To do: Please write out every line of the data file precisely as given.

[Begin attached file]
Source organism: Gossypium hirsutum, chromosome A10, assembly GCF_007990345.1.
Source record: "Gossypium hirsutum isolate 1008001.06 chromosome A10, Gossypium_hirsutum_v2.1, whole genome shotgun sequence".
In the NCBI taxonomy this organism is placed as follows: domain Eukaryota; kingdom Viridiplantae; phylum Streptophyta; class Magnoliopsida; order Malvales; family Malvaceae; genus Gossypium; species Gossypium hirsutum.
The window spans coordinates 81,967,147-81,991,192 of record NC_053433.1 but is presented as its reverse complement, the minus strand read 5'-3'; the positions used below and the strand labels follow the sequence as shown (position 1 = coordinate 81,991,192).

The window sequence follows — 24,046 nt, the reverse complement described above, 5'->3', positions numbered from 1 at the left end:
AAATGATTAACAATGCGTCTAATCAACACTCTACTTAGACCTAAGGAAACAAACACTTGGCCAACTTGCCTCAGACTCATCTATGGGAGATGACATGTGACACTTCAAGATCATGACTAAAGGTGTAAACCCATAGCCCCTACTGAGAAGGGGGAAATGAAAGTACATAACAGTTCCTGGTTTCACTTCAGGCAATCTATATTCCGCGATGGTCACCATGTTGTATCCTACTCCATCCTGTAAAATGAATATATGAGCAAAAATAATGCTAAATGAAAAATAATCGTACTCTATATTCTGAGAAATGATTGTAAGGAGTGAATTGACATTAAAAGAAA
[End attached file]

Source organism: Gossypium hirsutum, chromosome A10, assembly GCF_007990345.1.
Source record: "Gossypium hirsutum isolate 1008001.06 chromosome A10, Gossypium_hirsutum_v2.1, whole genome shotgun sequence".
In the NCBI taxonomy this organism is placed as follows: domain Eukaryota; kingdom Viridiplantae; phylum Streptophyta; class Magnoliopsida; order Malvales; family Malvaceae; genus Gossypium; species Gossypium hirsutum.
The window spans coordinates 81,967,147-81,991,192 of record NC_053433.1 but is presented as its reverse complement, the minus strand read 5'-3'; the positions used below and the strand labels follow the sequence as shown (position 1 = coordinate 81,991,192).

The window sequence follows — 24,046 nt, the reverse complement described above, 5'->3', positions numbered from 1 at the left end:
AAATGATTAACAATGCGTCTAATCAACACTCTACTTAGACCTAAGGAAACAAACACTTGGCCAACTTGCCTCAGACTCATCTATGGGAGATGACATGTGACACTTCAAGATCATGACTAAAGGTGTAAACCCATAGCCCCTACTGAGAAGGGGGAAATGAAAGTACATAACAGTTCCTGGTTTCACTTCAGGCAATCTATATTCCGCGATGGTCACCATGTTGTATCCTACTCCATCCTGTAAAATGAATATATGAGCAAAAATAATGCTAAATGAAAAATAATCGTACTCTATATTCTGAGAAATGATTGTAAGGAGTGAATTGACATTAAAAGAAA